Cancer Myths & Misconceptions: Cancer Prevention Month- NFCR

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February is National Cancer Prevention Month

This month we’re dedicating to dispelling cancer myths related to cancer prevention.

Ranking as the number one cause of death worldwide, cancer is one of the most frightening diseases in the world today. The deadly disease can affect nearly any part in the body with each type of cancer presenting different symptoms. Researchers have discovered many treatment options for cancer patients, however the disease continues to claim hundreds of thousands of lives each year. In addition to treatment options, however, researchers have found many ways to reduce one’s risk of developing cancer. With cancer having been under the microscope for centuries, a myriad of studies have been conducted to identify associated risk factors. Some, such as the association between tobacco smoke and lung cancer, have strong evidence supporting the findings. Unfortunately, not all claims have been as strongly supported. In honor of National Cancer Prevention Month, The National Foundation for Cancer Research (NFCR) is exploring common myths and misconceptions surrounding cancer prevention.

5 Common Cancer Myths and Misconceptions:

1. Cancer is always genetic

Like many diseases, some cancers have a genetic component. However, this is only the case for 5% to 20% of cancer diagnoses. Most cancers are caused by genetic changes that are often triggered by lifestyle choices (such as smoking), environmental variables (such as certain pollutants), or unknown causes. If one’s parents had cancer, it does not mean that they will automatically be diagnosed as well. Similarly, if one’s family has had a clean bill of health, it does not mean the family line is protected.

While cancer is not inherently genetic, it is important for general practitioners to be aware of one’s family history. Be sure to share the type of cancer(s), the age of diagnosis, lineage (mother’s side or father’s side of the family), ethnicity, and results of any previous cancer-related genetic testing. This information will help doctors determine who could benefit from genetic testing or genetic counselling.

2. The association between green tea and cancer

Green tea has some great health benefits and is full of antioxidants. Some studies have even claimed that green tea can lower one’s risk of cancer. Unfortunately, the scale of these studies have been too small or have too many confounders to be conclusive. While most health professionals agree that green tea has health benefits, it has yet to be considered a cancer preventing agent.

3. EVERYTHING causes cancer, why bother trying to ‘prevent’ it?

So many headlines grab reader’s attention by claiming an everyday item has been found to cause cancer. These claims range from cell phones to artificial sweeteners! While there are foods that are directly linked to cancer, having a high-fat or high-sugar diet in general may lead to obesity which is a risk factor for several cancers. Similarly, claims that cell phones, hair dyes, antiperspirants, and power lines cause cancer have been proven false.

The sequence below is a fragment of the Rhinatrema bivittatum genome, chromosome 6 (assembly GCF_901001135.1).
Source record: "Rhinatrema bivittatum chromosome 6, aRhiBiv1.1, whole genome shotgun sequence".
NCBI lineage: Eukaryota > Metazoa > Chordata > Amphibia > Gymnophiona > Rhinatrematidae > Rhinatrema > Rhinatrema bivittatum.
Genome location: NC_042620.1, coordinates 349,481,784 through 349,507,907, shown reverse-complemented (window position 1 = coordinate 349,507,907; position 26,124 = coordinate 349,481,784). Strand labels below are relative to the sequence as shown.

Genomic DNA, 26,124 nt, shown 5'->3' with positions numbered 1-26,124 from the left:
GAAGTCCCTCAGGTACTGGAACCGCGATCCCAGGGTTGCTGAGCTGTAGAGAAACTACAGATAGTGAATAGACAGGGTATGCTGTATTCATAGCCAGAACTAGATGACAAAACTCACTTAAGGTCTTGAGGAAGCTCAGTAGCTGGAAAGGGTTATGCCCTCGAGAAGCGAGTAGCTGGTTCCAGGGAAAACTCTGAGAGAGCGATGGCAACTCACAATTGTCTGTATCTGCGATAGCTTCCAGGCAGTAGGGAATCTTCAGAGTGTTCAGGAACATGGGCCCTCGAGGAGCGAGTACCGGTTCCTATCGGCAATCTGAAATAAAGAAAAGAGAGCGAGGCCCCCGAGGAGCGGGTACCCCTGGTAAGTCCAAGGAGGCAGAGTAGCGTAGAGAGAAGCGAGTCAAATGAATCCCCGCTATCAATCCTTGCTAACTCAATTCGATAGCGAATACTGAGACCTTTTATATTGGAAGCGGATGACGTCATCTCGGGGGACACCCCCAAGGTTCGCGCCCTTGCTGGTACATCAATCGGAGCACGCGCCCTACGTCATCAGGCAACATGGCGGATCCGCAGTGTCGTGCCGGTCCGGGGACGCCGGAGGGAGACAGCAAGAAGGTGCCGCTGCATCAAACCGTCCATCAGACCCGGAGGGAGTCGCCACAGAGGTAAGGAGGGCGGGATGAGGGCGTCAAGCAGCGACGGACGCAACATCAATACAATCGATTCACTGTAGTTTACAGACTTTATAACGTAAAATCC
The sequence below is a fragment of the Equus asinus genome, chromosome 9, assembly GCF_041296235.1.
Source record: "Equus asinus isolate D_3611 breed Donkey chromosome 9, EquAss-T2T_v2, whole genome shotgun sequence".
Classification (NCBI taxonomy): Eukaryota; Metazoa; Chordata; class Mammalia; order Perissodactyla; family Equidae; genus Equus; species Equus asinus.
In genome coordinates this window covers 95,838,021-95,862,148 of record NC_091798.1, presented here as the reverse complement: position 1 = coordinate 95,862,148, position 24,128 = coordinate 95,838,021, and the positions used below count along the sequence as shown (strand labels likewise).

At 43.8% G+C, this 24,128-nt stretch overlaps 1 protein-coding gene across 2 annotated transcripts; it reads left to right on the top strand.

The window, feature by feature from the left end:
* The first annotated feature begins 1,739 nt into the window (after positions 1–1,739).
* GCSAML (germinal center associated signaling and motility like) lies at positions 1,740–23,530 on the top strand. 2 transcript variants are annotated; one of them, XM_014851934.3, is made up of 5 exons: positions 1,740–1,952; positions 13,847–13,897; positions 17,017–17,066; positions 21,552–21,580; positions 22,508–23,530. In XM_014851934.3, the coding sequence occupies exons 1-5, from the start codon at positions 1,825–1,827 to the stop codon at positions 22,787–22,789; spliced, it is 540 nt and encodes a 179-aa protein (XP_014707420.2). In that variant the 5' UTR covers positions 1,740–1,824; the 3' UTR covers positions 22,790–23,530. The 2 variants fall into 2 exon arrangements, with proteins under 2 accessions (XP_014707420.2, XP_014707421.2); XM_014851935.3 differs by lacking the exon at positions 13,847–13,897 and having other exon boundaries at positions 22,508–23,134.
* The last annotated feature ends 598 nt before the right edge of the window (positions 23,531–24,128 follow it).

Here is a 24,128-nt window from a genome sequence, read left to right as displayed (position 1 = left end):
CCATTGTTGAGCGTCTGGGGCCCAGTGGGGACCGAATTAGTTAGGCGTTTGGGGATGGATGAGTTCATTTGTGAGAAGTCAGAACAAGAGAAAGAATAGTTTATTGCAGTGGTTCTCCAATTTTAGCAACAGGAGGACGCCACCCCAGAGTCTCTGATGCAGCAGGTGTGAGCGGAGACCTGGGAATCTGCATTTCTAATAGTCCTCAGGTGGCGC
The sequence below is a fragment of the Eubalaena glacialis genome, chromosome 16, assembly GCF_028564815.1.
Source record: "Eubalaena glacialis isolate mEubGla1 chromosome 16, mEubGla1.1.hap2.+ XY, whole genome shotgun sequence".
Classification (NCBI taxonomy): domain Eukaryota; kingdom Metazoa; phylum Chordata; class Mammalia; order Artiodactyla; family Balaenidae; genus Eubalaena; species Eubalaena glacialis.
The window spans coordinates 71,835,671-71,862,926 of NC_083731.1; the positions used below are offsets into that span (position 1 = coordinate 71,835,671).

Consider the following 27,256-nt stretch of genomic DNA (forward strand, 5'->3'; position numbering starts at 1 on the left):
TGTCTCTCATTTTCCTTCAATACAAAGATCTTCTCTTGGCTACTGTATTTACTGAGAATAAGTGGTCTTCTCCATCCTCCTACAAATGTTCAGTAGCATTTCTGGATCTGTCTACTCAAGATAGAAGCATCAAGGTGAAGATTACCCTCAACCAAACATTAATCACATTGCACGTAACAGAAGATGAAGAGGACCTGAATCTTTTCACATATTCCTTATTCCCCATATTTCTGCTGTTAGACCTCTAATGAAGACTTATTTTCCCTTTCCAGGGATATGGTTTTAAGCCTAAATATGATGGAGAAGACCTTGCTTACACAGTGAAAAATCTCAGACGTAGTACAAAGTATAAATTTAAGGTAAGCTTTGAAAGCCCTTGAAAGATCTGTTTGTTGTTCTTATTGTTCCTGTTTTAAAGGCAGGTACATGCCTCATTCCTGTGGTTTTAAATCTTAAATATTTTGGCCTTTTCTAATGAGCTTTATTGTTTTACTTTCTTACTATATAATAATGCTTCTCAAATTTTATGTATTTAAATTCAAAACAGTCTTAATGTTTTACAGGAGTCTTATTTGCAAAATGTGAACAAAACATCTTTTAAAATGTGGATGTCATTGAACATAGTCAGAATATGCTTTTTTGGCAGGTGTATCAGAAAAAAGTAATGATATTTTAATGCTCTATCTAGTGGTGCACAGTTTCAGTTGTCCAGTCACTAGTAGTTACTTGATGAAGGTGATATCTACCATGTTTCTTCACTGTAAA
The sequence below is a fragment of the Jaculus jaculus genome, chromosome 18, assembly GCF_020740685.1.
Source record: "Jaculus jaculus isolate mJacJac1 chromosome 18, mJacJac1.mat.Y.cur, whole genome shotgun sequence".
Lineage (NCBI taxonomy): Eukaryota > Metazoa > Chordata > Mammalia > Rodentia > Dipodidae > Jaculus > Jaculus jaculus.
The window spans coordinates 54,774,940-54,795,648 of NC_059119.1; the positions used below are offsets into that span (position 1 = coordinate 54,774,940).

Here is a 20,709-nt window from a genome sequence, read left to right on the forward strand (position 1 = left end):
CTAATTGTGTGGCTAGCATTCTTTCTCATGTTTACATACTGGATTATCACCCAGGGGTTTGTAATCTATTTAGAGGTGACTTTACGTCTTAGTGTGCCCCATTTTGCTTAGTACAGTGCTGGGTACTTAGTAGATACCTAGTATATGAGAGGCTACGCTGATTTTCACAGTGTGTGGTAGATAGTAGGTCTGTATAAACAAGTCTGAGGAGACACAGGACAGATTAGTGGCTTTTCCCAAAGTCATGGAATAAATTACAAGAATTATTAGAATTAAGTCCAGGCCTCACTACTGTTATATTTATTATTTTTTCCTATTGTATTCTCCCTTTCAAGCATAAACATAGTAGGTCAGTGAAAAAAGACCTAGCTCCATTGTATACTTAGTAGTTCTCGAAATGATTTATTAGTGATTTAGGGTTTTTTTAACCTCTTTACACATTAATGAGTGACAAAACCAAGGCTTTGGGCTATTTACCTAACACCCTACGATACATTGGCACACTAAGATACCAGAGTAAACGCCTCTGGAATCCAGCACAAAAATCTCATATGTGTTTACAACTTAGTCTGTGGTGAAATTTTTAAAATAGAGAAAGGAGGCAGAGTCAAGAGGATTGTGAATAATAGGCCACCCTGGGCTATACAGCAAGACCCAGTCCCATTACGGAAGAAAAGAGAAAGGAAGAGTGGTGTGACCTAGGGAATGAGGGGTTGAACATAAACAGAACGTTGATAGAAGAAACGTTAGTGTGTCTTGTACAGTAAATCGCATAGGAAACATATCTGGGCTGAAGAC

Assuming that ‘everything’ can cause cancer is dangerous, as it minimizes the importance of the few proven ways to reduce one’s risk. The best ways to prevent cancer are simple. Eating a healthy diet, avoiding tobacco smoke, limiting alcoholic beverages, exercising regularly, and keeping up with recommended screenings are simple ways to reduce the risk of cancer while improving general health and well-being. For more information on cancer prevention tips, check out NFCR’s prevention kits.

4. Pregnant women can’t get cancer treatment

Pregnant women can and should undergo diagnostic tests and treatment when needed. Though cancer during a pregnancy is rare, tests and treatments are safe for both the woman and her baby. The type of test or treatment used will usually depend of where the cancer is located. The oncology team and the obstetrician team will work together to create the best plan for the expecting mother. It is important to note that a woman receiving chemotherapy should not breastfeed as the drugs can be transferred through breast milk.

5. Research has gotten us nowhere!

During the last 40 years, advances have been made in every area of cancer. Researchers have discovered more about prevention, screening, and treatment, resulting in an increased survival rate for most common cancers. The National Foundation for Cancer Research is dedicated to furthering innovative research initiatives in treatment, detection, and prevention. With the help of over 5.2 million individual donors over the last 46 years, NFCR has delivered more than $380 million in funding to public education and cancer research leading to several important, life-saving discoveries.

You can read about recent NFCR led achievements in cancer research by downloading NFCR’s 2019 Snapshot. To help further NFCR’s mission by getting involved please visit. www.nfcr.org.

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